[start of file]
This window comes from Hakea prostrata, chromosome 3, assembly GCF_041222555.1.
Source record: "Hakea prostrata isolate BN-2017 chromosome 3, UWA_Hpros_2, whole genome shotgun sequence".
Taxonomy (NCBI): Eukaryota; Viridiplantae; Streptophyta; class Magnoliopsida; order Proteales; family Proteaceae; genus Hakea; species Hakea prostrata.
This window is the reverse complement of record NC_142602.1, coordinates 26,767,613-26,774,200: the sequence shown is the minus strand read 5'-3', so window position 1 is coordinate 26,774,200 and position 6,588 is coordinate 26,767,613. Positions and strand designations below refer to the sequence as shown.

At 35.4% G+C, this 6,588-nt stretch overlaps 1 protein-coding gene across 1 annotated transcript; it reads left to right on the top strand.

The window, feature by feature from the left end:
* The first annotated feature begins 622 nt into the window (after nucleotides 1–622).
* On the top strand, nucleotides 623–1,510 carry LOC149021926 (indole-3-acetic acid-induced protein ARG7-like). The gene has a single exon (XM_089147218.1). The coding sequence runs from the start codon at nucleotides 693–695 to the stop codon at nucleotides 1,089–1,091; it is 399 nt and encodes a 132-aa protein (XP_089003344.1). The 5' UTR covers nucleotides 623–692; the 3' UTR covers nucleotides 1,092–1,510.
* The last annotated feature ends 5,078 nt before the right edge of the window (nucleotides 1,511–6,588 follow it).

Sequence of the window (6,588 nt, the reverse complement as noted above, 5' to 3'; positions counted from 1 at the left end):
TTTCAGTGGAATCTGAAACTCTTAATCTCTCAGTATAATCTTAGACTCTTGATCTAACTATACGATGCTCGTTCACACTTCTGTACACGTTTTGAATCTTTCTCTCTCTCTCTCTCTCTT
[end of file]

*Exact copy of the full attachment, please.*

This window comes from Hakea prostrata, chromosome 3, assembly GCF_041222555.1.
Source record: "Hakea prostrata isolate BN-2017 chromosome 3, UWA_Hpros_2, whole genome shotgun sequence".
Taxonomy (NCBI): Eukaryota; Viridiplantae; Streptophyta; class Magnoliopsida; order Proteales; family Proteaceae; genus Hakea; species Hakea prostrata.
This window is the reverse complement of record NC_142602.1, coordinates 26,767,613-26,774,200: the sequence shown is the minus strand read 5'-3', so window position 1 is coordinate 26,774,200 and position 6,588 is coordinate 26,767,613. Positions and strand designations below refer to the sequence as shown.

At 35.4% G+C, this 6,588-nt stretch overlaps 1 protein-coding gene across 1 annotated transcript; it reads left to right on the top strand.

The window, feature by feature from the left end:
* The first annotated feature begins 622 nt into the window (after nucleotides 1–622).
* On the top strand, nucleotides 623–1,510 carry LOC149021926 (indole-3-acetic acid-induced protein ARG7-like). The gene has a single exon (XM_089147218.1). The coding sequence runs from the start codon at nucleotides 693–695 to the stop codon at nucleotides 1,089–1,091; it is 399 nt and encodes a 132-aa protein (XP_089003344.1). The 5' UTR covers nucleotides 623–692; the 3' UTR covers nucleotides 1,092–1,510.
* The last annotated feature ends 5,078 nt before the right edge of the window (nucleotides 1,511–6,588 follow it).

Sequence of the window (6,588 nt, the reverse complement as noted above, 5' to 3'; positions counted from 1 at the left end):
TTTCAGTGGAATCTGAAACTCTTAATCTCTCAGTATAATCTTAGACTCTTGATCTAACTATACGATGCTCGTTCACACTTCTGTACACGTTTTGAATCTTTCTCTCTCTCTCTCTCTCTT